Sunday, April 26, 2015 - Broome, Australia: Located in the far northwest of Australia, our independent journeys to this remote part of the island-continent finally ended in Broome. Staying at the beautiful Cable Beach Club Resort overlooking the Indian Ocean, we met our fellow travelers, renewed old acquaintances, and made new friends over sunset cocktails. At the welcome dinner our Expedition Leader Jeff Gneiser introduced himself and set out the plan for the following day. Dinner over, most of us retired early for some much needed horizontal time!
Monday, April 27 - Broome / Embark Oceanic Discoverer: The township of Broome is well known for its pearling history and for its location as a stopover for wader birds that migrate along the East Asia Flyway. On our first day in Australia’s Kimberley region, some of us visited the Broome Bird Observatory on the shores of Roebuck Bay and were introduced to some of the birdlife of the northwest. Others took a coach to Willie Creek Pearl Farm, where we heard some of the history of this industry and observed how cultured pearls are produced.
Lunch was enjoyed back at our hotel overlooking Cable Beach. From here the combined group boarded a bus for a town tour. Two local ladies were our guides, providing many insights into life in this small outback town. We explored China Town, Streeter’s Jetty, the Luggers exhibition, Gantheum Point, and Cable Beach; we finished dockside and boarded the Oceanic Discoverer. After finding our cabins, the remaining time was spent unpacking and exploring. Our traveling companions from the pre-extension joined us on board and we all settled into ship life with a safety drill, followed by cocktails and an introduction to the expedition staff by Jeff.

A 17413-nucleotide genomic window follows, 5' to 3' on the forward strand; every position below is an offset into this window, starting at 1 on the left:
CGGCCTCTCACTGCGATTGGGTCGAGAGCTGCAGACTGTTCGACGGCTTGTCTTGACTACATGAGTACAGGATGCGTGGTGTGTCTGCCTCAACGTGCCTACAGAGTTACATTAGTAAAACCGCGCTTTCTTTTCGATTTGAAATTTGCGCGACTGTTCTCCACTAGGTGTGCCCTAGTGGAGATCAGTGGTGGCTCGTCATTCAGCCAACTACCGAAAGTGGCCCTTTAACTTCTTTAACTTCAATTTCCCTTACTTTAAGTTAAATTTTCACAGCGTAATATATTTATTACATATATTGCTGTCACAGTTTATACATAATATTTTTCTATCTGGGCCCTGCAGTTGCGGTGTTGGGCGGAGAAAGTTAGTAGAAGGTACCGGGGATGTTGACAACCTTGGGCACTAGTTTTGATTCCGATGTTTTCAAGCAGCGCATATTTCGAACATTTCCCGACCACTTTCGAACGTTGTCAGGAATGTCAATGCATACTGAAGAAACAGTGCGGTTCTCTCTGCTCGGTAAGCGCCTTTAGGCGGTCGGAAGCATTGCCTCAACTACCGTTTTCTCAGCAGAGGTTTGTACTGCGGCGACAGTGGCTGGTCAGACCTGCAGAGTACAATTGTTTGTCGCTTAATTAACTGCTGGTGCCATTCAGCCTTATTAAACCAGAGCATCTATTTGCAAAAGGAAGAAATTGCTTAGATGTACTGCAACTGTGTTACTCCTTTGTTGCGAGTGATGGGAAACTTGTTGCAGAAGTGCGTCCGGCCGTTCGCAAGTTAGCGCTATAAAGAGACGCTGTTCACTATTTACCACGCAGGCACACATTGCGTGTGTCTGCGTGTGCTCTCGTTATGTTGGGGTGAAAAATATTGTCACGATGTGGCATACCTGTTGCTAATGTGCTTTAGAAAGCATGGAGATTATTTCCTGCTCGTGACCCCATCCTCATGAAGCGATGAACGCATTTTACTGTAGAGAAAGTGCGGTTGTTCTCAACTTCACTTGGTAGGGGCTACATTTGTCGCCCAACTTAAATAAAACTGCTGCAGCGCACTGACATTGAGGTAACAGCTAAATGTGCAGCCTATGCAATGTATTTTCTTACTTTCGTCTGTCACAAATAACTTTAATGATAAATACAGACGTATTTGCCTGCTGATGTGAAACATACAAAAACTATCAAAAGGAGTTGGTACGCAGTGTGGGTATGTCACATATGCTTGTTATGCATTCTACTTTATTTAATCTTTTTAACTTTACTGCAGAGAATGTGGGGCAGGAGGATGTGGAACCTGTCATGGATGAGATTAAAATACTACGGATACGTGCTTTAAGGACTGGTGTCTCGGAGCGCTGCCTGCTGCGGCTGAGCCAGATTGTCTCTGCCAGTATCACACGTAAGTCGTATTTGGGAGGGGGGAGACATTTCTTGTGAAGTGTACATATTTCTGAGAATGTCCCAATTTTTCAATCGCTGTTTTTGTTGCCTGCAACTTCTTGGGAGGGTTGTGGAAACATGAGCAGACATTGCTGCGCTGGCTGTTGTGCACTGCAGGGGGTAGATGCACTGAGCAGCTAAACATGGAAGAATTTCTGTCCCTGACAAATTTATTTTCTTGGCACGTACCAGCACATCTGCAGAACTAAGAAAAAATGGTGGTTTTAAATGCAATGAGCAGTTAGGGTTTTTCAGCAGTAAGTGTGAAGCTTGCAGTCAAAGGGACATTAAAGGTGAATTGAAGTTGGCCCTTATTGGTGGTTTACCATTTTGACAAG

Tuesday, April 28 - Lacepede Islands: With our clocks reset, we enjoyed our first awe-inspiring Kimberley sunrise. Chris Done introduced the region with his presentation, Concentrated Kimberley, setting the scene for the adventure ahead. Later in the morning, after a helicopter briefing and a weighing-in for our upcoming Mitchell Falls flight, we heard Brent Stephenson’s lecture, An Introduction to the Birds of the Kimberley, about the birds we might see.
After lunch we had two optional excursions. One group chose to explore Crocodile Creek by Zodiac; although one might expect Crocodile Creek to be full of resident crocodiles, the name derives from a rock formation at the entrance to the creek and its strong resemblance to a crocodile. As there were no known crocodiles we were able to relax at a glorious rock pool, where we swam and took in the sounds of the northwest. We saw a juvenile sea eagle and white-quilled rock pigeons, and enjoyed watching archerfish catching dragonflies. The swimming hole was once used by miners from the nearby Cockatoo and Koolan iron ore mines; the only predator-free location to have a refreshing swim after a long day at work.